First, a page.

Prom dreams

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Before school ends for the summer and before the seniors in high school walk across a stage, shake the hand of their principal and receive their diplomas, there is a rite of passage that most students must endure: the junior-senior prom.

From powder-blue tuxedos with ruffles and pink taffeta prom dresses to today's sleek suits and gowns, many elements of prom have changed.

Local residents Becky Goodrich and Denise Pearson remembered their senior prom in 1975.

"The big thing back then was the ruffled shirts and baby blues," Pearson said.

Goodrich cautiously admitted that her date was wearing a powder-blue tux.

"But it was wonderful, I had a great time," she said.

That year the prom was at Thunderhead Lodge and students dined on a dinner provided for them at a banquet. After the prom, there was a breakfast for the boys and girls organized by the parents.

"We always had a junior-senior banquet. Now the kids go out and spend some major money," Pearson said.

When asked about the cost of prom this year, Steamboat Springs High School senior Rusty Eck said he's going to take the easy way out.

"I'm taking my date to McDonald's, it will cost like $7," he said with a laugh.

Though joking, of course, Eck's comments alluded to the large chunk of change some prom-goers fork over to pay for the evening.

Senior Ryan Wattles estimated that with a tuxedo, ticket to the dance and dinner the whole extravaganza will cost him about $200.

"Yeah, it's going to be a pain putting it all together," Wattles said, who has saved money from working last summer to pay for the evening.

However, both the boys said the night will be worth the money they spend.

For the girls, it's no free ride either, even if their dates are picking up the tab for the dinner and dance. Junior Cassidy Kurtz said the girls buy their prom dresses, which can run from about $100 to $300, depending on the dress. Plus, she said most girls pay to get their hair done.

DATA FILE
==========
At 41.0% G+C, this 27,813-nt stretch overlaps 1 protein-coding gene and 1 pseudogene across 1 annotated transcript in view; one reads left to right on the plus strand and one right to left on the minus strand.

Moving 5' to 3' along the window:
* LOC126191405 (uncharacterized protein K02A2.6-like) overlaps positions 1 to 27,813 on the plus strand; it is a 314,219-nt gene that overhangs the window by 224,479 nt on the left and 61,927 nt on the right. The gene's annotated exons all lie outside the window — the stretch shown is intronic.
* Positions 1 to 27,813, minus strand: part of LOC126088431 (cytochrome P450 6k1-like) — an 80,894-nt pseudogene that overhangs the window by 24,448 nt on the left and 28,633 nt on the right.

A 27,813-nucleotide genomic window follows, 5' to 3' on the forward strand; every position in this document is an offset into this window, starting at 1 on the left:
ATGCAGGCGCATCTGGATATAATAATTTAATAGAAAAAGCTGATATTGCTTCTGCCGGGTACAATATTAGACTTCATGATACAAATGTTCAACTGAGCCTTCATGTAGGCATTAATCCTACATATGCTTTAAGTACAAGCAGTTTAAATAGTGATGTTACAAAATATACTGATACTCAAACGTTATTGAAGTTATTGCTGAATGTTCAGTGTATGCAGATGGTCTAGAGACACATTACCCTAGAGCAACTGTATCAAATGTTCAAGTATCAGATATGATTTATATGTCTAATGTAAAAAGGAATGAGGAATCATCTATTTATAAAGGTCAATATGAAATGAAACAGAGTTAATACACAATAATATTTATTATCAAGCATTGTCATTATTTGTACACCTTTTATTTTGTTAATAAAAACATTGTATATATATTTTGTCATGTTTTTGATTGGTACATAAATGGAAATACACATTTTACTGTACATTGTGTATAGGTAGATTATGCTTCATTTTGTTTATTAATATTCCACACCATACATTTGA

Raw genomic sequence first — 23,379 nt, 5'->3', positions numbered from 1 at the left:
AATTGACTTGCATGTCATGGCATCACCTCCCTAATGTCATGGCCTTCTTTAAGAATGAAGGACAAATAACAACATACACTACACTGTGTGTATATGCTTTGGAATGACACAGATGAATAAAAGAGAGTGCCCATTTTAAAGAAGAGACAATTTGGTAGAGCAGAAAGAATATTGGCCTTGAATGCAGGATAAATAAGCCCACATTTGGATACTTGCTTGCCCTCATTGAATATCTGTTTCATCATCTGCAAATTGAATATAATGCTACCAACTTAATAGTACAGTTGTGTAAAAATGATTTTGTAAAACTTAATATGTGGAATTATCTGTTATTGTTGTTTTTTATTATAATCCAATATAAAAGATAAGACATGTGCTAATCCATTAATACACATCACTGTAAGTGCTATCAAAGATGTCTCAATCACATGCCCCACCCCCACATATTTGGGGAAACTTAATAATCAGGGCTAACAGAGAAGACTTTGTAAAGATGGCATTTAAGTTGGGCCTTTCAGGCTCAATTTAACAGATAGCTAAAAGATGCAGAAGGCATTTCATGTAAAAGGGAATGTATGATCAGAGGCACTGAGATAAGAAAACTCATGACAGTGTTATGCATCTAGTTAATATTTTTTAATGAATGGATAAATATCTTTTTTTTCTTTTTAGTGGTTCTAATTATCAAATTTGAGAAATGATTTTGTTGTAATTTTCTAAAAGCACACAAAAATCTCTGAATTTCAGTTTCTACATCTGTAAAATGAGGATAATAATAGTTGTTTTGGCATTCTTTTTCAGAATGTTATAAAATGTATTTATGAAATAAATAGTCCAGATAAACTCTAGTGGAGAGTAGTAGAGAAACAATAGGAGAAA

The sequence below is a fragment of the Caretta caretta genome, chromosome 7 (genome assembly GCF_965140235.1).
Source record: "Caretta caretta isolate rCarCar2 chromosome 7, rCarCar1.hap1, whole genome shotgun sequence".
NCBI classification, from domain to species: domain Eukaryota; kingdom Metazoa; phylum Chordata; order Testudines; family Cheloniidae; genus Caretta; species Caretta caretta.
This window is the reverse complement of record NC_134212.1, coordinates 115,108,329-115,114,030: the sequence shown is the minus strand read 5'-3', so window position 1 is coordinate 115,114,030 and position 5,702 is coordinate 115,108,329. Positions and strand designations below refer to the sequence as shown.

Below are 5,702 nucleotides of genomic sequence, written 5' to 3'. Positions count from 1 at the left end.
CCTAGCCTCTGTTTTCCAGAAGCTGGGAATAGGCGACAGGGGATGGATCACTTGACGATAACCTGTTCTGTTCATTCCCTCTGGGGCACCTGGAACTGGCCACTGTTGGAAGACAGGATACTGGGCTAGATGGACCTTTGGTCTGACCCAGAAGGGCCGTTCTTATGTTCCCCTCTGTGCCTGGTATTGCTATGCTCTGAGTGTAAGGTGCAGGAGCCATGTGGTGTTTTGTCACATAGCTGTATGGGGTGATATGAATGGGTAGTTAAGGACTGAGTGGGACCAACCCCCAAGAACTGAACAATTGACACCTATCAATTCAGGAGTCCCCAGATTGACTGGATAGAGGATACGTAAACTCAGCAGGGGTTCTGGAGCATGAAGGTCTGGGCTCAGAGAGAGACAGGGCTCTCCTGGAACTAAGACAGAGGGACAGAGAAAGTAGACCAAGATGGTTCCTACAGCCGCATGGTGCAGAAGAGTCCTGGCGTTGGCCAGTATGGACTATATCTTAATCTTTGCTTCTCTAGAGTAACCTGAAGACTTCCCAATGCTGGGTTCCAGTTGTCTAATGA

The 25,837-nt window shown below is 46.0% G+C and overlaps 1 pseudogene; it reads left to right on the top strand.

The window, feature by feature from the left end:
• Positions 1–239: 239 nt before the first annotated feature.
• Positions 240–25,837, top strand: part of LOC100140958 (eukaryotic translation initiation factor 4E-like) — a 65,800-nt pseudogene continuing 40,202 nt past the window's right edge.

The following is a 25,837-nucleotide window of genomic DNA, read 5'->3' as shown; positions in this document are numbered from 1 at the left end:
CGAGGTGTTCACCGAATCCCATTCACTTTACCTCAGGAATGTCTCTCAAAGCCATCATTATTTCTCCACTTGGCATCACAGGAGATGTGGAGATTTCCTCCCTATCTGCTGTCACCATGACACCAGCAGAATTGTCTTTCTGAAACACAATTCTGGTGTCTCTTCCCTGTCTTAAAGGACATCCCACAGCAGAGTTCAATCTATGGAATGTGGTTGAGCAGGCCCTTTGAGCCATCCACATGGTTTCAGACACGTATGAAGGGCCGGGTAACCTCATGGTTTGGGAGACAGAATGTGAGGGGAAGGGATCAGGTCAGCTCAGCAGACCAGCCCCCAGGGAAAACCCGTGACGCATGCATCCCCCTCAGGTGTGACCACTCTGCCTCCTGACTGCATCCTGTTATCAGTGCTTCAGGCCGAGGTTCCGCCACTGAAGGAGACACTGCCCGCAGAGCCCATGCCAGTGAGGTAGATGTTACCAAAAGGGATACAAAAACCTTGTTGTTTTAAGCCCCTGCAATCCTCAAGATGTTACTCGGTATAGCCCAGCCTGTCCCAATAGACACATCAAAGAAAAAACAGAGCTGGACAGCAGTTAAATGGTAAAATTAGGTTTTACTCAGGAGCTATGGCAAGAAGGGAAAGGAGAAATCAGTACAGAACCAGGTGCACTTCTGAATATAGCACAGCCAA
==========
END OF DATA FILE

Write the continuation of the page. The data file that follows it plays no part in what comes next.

"But I feel bad if they pay for everything else," she said.

More money isn't the only element of the prom that has changed through the years. School counselor Lynette Lochausen said now there are more expectations about staying out all night after prom. Some students get condos for the evening or go to parties and often it's a let down for some of young people.

"I talk to the kids afterwards, and they say it isn't that great," she said.

Parents who were concerned about unsupervised parties and the lack of options out there for students who want to stay out late may have solved the problems. Last year, parents organized an after-prom party at the high school and it was such a hit they have decided to make it an annual event. The party has games and activities in a carnival-like atmosphere.

"Our intent is to provide a fun and safe environment to the kids after prom," parent Marilyn Simon said.

"Last year it was fun," sophomore Amy Fox said. "There was a lot of things to do."

Students are drawn to the party for many reasons.

There is a drawing with as many as 100 prizes from oil changes to DVD players, VCRs and an $800 cash prize.

The after-prom party runs from 12:30 a.m. to 5:30 a.m. after the prom on May 5.

"We save the best event for last," Simon said.

At the end of the night, a hypnotist brings about 15 students on stage and hypnotizes them.

"Last year, it was the funniest thing anyone had ever seen," Simon said.

Some students acted like they were eating an ice cream cone and it was dripping all over their hand, while others were hypnotized to believe they were from another planet and spoke in a strange language.

"For me, I feel so fortunate to be involved with this," Simon said.

"This is something they will keep as memories."

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